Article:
Painting, Ocean Monarch

Description
The Ocean Monarch sailed between Boston and Liverpool. On August 24, 1848, carrying 396 passengers, it set sail from Liverpool to the United States. That day, off Great Ormes Head, North Wales, a fire broke out on the lower deck, suspected to be from passengers smoking below deck. Several ships came to its rescue, including the Brazilian steam frigate Alfonso, the packet New World, the yacht Queen of the Ocean, the steamer Prince of Wales, and Cambria. Of the 396 passengers, 218 were rescued and 178 were missing or dead. The ship was completely lost. This was considered one of the major sea disasters of the 19th century.
The painting shows the burning of the Ocean Monarch in rough seas. Several sail and steam ships are coming to the rescue of the passengers. About six small lifeboats are in the water. Only one mast is left, and the bowsprit is in two pieces. The CIGNA collection has another of Samuel Walter's five paintings of the fire, The Queen of the Ocean Going to the Rescue of the Ocean Monarch. The collection also has two prints on the subject: Burning of the Ocean Monarch of Boston by Currier and Ocean Monarch by A. McClure.
Samuel Walters (1811-1882) was a British marine painter. He was the son of English shipwright, seaman, and marine painter, Miles Walters. Walters assisted his father with ship portraits and in the 1840s set up his own studio in Bootle, England. Much of his business consisted of painting portraits of new ships for their English and American owners.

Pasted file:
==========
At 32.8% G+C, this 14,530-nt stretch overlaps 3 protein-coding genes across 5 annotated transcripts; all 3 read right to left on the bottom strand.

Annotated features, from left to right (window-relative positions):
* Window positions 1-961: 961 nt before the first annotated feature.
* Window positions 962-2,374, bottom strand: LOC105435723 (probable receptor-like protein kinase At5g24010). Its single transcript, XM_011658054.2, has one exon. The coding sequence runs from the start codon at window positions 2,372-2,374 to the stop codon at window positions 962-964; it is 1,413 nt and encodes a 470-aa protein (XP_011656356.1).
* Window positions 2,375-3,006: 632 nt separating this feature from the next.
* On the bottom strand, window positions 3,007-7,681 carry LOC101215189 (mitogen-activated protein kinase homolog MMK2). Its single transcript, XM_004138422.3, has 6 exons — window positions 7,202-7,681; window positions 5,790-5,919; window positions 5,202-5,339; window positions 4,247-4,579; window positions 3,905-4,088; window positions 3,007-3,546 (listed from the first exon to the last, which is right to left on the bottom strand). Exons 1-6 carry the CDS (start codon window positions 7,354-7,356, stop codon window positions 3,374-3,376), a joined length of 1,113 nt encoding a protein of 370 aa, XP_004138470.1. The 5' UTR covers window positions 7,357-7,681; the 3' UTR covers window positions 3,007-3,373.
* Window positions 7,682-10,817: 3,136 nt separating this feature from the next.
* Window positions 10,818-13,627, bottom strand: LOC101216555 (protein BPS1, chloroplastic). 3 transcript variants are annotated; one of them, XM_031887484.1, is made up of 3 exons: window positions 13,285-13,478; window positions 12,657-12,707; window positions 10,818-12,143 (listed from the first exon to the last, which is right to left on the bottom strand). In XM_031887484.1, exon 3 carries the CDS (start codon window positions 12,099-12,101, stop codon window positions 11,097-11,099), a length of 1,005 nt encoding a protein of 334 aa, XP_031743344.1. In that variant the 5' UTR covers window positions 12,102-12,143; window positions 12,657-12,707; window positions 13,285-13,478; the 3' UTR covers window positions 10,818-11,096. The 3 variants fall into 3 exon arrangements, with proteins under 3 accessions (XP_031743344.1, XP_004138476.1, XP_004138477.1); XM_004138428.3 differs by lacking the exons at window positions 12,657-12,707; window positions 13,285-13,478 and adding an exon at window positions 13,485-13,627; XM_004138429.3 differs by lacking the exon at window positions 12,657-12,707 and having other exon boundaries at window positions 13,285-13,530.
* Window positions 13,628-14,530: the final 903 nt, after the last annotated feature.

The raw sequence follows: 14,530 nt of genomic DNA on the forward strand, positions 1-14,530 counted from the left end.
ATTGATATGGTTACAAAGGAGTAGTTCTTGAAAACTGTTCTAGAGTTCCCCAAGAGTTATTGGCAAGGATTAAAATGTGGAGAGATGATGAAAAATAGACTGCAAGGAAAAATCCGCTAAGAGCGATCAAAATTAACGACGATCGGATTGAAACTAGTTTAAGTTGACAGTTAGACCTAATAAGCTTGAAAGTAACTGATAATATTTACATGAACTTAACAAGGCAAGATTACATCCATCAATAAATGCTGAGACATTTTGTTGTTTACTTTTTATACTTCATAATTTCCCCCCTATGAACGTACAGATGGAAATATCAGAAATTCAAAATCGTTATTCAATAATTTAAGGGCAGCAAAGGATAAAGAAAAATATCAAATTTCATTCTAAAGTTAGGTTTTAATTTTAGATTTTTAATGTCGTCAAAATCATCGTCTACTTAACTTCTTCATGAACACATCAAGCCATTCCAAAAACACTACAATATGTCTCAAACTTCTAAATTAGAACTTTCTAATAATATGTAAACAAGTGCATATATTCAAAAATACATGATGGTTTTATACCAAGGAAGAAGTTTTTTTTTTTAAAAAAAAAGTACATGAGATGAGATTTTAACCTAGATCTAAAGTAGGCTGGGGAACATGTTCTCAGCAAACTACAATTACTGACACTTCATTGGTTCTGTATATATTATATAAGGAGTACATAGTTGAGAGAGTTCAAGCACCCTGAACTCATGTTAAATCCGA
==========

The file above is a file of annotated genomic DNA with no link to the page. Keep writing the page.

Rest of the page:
Location
Currently not on view
date made
ca 1848
maker
Walters, Samuel
Physical Description
oil on canvas (overall material)
Measurements
without frame: 24 in x 36 in; 60.96 cm x 91.44 cm
with frame: 34 1/2 in x 46 3/4 in; 87.63 cm x 118.745 cm
ID Number
2005.0279.062
accession number
2005.0279
catalog number
2005.0279.062
Credit Line
Gift of CIGNA Museum and Art Collection
subject
Maritime
See more items in
Work and Industry: Maritime
Art
Cigna Maritime Collection
Transportation
Data Source
National Museum of American History, Kenneth E. Behring Center

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